Salmon & Trout Association (S&TA) calls on Scottish Government and salmon farming industry to harmonise standards of environmental protection between Norway and Scotland; west Highlands and Islands characterised as a “dumping ground” for bad practice in parasite control.

Following the introduction by the authorities in Norway of stringent new limits for parasite numbers on their salmon farms, the Salmon and Trout Association (S&TA), Britain’s leading gamefish conservation charity, is calling on the Scottish Government to apply the same rigorous criteria to salmon farming operations in the west Highlands and Islands.

Reacting to a severe increase in sea lice infestations on farms during the autumn of 2009, the Norwegian Ministry of Fisheries has decreed that this spring numbers of the sea lice in the country’s marine salmon farms must not exceed 0.1 lice per fish (one louse per ten salmon per pen). Part of the rationale for this move is a determination to minimise any “population-reducing effect” on juvenile wild salmonids as they migrate past the coastal salmon farms to the open sea. If the numbers of sea lice are not within the permitted limits, then an order for the mass slaughter of all the farmed salmon in the pen may be issued. The Scottish salmon farming industry’s target for sea lice in the spring is 0.5 lice per fish.

Paul Knight, Executive Director of S&TA, commented: “Clearly the limit for sea lice set by the Norwegian authorities for this coming spring is an indication that they are taking the sea lice issue very seriously. This is in stark contrast to the situation in Scotland where the salmon farming industry will be allowed to operate with five times as many lice per salmon cage compared to what is permissible in Norway. The salmon farms in both Norway and Scotland are by and large under the same ownership – that of Norwegian conglomerates. This begs the obvious question – why should these Norwegian companies be allowed to operate in Scotland at much lower environmental standards than are required in their home country?”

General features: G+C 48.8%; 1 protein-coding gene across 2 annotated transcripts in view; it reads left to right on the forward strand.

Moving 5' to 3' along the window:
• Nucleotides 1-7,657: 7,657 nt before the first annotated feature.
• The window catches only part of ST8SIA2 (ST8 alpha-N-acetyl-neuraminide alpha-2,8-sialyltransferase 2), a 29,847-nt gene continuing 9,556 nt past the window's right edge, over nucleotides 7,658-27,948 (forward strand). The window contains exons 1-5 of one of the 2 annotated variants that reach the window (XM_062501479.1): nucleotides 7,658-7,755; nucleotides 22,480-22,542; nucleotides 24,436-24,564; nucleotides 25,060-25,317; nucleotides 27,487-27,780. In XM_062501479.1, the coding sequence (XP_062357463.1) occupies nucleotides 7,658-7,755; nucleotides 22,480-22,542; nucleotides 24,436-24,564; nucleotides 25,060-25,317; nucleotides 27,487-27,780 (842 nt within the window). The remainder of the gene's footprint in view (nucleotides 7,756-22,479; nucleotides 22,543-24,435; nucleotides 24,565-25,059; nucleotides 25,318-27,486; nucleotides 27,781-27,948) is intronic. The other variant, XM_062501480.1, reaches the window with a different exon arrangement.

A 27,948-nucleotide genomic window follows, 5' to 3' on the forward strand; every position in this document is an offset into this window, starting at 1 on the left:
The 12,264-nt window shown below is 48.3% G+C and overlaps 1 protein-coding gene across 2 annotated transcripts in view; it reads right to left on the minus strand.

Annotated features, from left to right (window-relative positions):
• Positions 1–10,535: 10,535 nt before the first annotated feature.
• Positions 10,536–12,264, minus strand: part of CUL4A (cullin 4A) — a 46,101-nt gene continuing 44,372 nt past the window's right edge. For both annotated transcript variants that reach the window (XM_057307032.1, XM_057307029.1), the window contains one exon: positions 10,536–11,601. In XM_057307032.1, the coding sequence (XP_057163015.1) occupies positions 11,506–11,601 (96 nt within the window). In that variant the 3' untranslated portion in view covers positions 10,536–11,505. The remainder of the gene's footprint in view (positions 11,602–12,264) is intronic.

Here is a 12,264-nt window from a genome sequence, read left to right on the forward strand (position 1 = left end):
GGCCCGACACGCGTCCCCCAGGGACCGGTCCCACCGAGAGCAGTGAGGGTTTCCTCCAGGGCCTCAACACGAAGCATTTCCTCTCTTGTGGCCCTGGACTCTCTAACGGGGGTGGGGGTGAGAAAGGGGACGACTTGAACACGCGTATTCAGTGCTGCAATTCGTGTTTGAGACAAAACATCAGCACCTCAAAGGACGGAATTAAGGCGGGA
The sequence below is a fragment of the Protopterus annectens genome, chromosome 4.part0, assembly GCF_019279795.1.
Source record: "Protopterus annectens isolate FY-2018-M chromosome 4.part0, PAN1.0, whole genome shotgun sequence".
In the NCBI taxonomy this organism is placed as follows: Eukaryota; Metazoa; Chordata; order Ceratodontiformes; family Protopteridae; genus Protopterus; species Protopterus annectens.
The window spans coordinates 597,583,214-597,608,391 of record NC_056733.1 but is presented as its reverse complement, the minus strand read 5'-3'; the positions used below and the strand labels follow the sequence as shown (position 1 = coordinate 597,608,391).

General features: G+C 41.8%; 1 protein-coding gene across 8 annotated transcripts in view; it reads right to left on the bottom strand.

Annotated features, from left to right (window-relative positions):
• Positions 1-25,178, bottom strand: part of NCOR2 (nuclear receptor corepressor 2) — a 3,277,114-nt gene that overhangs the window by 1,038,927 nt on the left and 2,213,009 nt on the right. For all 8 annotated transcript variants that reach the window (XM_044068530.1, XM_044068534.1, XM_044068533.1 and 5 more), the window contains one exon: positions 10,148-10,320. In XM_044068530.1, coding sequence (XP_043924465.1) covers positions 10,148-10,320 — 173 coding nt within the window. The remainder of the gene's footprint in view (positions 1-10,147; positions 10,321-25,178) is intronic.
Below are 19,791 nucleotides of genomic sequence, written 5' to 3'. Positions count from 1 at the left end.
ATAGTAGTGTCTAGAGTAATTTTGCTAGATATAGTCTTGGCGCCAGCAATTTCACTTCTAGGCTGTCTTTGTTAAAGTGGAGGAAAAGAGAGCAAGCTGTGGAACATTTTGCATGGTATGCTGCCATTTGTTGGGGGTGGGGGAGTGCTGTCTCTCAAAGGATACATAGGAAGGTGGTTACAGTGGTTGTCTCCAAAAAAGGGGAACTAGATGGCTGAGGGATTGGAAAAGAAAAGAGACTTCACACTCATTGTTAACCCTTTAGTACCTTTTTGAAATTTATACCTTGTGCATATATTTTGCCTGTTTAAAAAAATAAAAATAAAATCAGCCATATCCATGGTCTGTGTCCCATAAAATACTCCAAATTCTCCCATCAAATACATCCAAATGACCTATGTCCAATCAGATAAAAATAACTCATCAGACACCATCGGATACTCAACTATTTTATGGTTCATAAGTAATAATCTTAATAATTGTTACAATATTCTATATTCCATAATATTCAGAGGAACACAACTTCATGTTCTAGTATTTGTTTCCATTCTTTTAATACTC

Mr Knight added: “It is also inequitable that the sea lice limits laid down in Norway are enforceable by law whilst in Scotland the salmon farmers set their own limits under the industry’s Code of Good Practice, a nebulous and toothless document which has no legal status. It is surely time for the Scottish Government to introduce statutory limits for sea lice in salmon cages so that the Norwegian companies operating here are obliged to adhere to similar environmental standards and regulations as are in force across the North Sea. If we are to have any hope of restoring runs of wild salmon and sea trout in the west Highlands, then a prerequisite is proper regulation of the salmon farming industry including where necessary the sanction of slaughter of the stock in those farms that do not comply”.

Jon Gibb, Clerk to the Lochaber District Salmon Fishery Board with responsibility for wild fish runs in one of the most intensively farmed areas of the west coast, commented: “Leading west Highland fisheries managers have long recognised that the current salmon industry target of 0.5 lice per fish during the spring is far too high to prevent a devastating impact on migrating wild smolts. Our calls for this target to be drastically reduced have been ignored. Now that the Norwegian authorities are implementing a far tougher regime, surely it is time for the Scottish Government to follow suit. If it does not, then increasingly Scotland will be open to the charge that it is the dumping ground for bad practice by the Norwegian companies that operate multi-nationally”.

Salmon and Trout Association